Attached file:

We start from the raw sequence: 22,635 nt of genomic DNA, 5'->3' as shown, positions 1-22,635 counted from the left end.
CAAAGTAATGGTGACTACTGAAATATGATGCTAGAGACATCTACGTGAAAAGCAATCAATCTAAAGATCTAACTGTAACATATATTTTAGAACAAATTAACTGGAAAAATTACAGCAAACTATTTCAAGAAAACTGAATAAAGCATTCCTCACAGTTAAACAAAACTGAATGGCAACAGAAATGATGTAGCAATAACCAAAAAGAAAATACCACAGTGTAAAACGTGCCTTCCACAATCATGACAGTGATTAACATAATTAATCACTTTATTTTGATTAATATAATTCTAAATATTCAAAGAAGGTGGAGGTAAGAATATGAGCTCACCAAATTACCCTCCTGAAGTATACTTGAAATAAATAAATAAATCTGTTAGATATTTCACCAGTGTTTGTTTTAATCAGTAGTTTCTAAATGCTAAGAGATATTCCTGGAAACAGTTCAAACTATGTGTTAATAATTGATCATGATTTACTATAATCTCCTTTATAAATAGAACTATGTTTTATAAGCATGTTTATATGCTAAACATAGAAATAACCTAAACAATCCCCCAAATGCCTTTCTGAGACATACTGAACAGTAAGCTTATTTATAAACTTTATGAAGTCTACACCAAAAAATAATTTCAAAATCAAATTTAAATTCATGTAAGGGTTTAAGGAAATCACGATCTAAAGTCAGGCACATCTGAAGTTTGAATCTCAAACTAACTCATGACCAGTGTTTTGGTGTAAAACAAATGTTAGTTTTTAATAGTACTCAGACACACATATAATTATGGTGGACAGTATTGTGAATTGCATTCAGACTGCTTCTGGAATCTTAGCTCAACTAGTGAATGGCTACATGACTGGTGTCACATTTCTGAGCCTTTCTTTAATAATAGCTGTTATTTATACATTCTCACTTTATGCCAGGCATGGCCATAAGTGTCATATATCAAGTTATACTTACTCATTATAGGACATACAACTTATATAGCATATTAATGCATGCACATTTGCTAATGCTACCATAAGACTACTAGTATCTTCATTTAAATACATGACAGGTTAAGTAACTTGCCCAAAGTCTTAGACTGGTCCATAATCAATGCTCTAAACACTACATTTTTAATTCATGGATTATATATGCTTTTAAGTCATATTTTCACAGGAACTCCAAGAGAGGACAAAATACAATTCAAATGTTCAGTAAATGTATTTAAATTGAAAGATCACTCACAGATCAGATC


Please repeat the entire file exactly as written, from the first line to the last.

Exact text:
We start from the raw sequence: 22,635 nt of genomic DNA, 5'->3' as shown, positions 1-22,635 counted from the left end.
CAAAGTAATGGTGACTACTGAAATATGATGCTAGAGACATCTACGTGAAAAGCAATCAATCTAAAGATCTAACTGTAACATATATTTTAGAACAAATTAACTGGAAAAATTACAGCAAACTATTTCAAGAAAACTGAATAAAGCATTCCTCACAGTTAAACAAAACTGAATGGCAACAGAAATGATGTAGCAATAACCAAAAAGAAAATACCACAGTGTAAAACGTGCCTTCCACAATCATGACAGTGATTAACATAATTAATCACTTTATTTTGATTAATATAATTCTAAATATTCAAAGAAGGTGGAGGTAAGAATATGAGCTCACCAAATTACCCTCCTGAAGTATACTTGAAATAAATAAATAAATCTGTTAGATATTTCACCAGTGTTTGTTTTAATCAGTAGTTTCTAAATGCTAAGAGATATTCCTGGAAACAGTTCAAACTATGTGTTAATAATTGATCATGATTTACTATAATCTCCTTTATAAATAGAACTATGTTTTATAAGCATGTTTATATGCTAAACATAGAAATAACCTAAACAATCCCCCAAATGCCTTTCTGAGACATACTGAACAGTAAGCTTATTTATAAACTTTATGAAGTCTACACCAAAAAATAATTTCAAAATCAAATTTAAATTCATGTAAGGGTTTAAGGAAATCACGATCTAAAGTCAGGCACATCTGAAGTTTGAATCTCAAACTAACTCATGACCAGTGTTTTGGTGTAAAACAAATGTTAGTTTTTAATAGTACTCAGACACACATATAATTATGGTGGACAGTATTGTGAATTGCATTCAGACTGCTTCTGGAATCTTAGCTCAACTAGTGAATGGCTACATGACTGGTGTCACATTTCTGAGCCTTTCTTTAATAATAGCTGTTATTTATACATTCTCACTTTATGCCAGGCATGGCCATAAGTGTCATATATCAAGTTATACTTACTCATTATAGGACATACAACTTATATAGCATATTAATGCATGCACATTTGCTAATGCTACCATAAGACTACTAGTATCTTCATTTAAATACATGACAGGTTAAGTAACTTGCCCAAAGTCTTAGACTGGTCCATAATCAATGCTCTAAACACTACATTTTTAATTCATGGATTATATATGCTTTTAAGTCATATTTTCACAGGAACTCCAAGAGAGGACAAAATACAATTCAAATGTTCAGTAAATGTATTTAAATTGAAAGATCACTCACAGATCAGATC